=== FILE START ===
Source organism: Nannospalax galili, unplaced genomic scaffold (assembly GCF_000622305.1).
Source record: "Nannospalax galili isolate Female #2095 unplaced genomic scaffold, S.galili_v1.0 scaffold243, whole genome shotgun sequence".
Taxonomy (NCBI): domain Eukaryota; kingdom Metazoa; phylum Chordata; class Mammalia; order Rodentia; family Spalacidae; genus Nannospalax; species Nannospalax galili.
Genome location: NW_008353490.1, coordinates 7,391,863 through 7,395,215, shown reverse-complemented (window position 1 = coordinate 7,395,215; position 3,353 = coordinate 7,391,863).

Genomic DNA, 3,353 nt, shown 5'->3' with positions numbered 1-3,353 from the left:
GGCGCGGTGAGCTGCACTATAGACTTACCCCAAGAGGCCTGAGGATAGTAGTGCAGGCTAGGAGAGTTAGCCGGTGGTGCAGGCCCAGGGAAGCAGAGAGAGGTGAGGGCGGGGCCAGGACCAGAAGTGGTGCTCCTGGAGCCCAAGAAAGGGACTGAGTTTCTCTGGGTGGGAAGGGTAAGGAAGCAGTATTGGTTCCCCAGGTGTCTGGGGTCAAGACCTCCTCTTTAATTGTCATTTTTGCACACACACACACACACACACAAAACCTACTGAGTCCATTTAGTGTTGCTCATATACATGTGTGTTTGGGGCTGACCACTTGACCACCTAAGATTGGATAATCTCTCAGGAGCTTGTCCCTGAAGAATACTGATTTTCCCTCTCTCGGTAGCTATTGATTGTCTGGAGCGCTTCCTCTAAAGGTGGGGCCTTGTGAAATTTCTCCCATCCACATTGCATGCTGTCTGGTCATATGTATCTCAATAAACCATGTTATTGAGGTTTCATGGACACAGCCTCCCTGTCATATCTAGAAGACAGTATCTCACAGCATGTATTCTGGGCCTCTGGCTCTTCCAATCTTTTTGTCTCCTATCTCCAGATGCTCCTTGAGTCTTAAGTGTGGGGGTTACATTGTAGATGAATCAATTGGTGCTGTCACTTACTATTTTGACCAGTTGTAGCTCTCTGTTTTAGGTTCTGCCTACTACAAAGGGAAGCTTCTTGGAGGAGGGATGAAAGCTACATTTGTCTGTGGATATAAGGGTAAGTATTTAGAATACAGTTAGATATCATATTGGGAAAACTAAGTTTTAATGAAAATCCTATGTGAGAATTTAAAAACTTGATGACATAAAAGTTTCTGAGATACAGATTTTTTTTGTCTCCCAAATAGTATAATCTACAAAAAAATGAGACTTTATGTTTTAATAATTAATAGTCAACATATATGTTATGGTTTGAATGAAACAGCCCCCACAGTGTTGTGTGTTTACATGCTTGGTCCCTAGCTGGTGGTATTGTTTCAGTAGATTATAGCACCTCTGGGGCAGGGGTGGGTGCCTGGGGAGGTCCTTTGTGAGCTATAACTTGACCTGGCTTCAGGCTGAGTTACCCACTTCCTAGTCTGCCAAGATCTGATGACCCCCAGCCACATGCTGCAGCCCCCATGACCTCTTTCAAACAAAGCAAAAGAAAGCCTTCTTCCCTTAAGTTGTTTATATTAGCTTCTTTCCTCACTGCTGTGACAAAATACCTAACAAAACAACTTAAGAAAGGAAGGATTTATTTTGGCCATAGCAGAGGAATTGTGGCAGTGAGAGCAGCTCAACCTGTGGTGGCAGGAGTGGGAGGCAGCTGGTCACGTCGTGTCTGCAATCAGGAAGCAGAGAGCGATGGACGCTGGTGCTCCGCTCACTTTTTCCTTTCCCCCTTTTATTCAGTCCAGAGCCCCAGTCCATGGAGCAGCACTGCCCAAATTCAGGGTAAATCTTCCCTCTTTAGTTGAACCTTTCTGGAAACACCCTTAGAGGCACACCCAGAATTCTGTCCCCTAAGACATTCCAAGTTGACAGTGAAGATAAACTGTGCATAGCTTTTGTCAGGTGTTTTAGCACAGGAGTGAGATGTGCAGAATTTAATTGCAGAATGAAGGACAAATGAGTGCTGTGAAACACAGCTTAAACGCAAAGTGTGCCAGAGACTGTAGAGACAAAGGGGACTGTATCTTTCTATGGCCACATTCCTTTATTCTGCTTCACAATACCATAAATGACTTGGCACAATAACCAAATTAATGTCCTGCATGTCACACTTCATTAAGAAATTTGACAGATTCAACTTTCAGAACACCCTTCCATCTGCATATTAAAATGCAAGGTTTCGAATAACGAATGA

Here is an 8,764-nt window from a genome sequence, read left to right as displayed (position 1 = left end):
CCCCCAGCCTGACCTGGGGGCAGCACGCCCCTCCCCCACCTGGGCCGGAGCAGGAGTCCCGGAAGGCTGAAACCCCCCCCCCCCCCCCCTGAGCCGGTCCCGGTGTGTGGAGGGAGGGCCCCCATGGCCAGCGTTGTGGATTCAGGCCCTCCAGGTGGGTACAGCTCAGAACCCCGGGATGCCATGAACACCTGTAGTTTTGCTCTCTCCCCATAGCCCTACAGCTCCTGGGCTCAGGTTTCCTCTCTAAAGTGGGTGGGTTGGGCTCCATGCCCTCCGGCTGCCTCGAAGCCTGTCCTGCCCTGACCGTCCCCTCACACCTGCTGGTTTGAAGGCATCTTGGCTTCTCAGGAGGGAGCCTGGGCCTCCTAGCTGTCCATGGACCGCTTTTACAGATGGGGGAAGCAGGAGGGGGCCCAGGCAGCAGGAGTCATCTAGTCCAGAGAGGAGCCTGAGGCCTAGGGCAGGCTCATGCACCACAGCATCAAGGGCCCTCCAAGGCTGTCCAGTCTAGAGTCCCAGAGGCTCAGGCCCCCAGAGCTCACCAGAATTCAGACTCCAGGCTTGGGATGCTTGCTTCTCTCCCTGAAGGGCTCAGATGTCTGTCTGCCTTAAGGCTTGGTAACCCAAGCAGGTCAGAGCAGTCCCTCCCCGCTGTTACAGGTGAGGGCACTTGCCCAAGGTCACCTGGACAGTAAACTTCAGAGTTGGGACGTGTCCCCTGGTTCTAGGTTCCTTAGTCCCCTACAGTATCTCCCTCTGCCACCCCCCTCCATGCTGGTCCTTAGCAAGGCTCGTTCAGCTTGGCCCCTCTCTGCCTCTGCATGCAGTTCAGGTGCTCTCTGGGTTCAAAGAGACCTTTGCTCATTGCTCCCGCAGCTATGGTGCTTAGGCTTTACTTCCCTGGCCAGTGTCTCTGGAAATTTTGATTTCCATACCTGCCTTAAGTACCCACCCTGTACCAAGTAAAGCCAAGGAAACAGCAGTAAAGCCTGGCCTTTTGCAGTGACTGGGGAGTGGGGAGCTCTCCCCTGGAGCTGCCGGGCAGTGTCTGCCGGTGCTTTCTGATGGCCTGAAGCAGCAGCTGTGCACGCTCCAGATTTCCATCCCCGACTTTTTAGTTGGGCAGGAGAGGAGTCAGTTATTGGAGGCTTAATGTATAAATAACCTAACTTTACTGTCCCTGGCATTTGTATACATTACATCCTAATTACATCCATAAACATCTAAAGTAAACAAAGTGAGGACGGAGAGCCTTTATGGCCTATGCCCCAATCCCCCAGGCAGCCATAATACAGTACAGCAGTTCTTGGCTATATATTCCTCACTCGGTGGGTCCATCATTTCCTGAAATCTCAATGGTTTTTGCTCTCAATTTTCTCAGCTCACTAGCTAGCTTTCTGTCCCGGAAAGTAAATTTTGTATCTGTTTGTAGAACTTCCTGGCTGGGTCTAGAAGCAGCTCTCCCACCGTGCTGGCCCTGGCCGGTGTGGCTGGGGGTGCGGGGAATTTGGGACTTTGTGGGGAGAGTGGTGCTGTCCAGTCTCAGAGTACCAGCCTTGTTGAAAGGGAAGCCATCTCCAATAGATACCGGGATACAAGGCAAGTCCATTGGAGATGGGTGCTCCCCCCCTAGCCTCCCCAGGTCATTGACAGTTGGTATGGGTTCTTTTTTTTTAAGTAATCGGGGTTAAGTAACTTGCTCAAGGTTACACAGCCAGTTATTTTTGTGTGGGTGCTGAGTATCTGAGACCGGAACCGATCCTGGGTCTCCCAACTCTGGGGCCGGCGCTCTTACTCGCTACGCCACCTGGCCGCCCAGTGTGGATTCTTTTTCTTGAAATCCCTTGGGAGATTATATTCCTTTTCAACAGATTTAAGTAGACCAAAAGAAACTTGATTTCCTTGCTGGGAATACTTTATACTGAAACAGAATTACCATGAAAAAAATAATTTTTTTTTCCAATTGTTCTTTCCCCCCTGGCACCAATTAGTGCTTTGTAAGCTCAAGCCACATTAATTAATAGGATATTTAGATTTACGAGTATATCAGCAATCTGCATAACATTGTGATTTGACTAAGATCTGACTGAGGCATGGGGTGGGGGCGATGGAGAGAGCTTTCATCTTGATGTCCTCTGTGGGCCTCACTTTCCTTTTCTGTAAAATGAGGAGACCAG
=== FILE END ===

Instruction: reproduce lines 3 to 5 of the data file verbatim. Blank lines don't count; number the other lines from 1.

Taxonomy (NCBI): domain Eukaryota; kingdom Metazoa; phylum Chordata; class Mammalia; order Rodentia; family Spalacidae; genus Nannospalax; species Nannospalax galili.
Genome location: NW_008353490.1, coordinates 7,391,863 through 7,395,215, shown reverse-complemented (window position 1 = coordinate 7,395,215; position 3,353 = coordinate 7,391,863).

Genomic DNA, 3,353 nt, shown 5'->3' with positions numbered 1-3,353 from the left: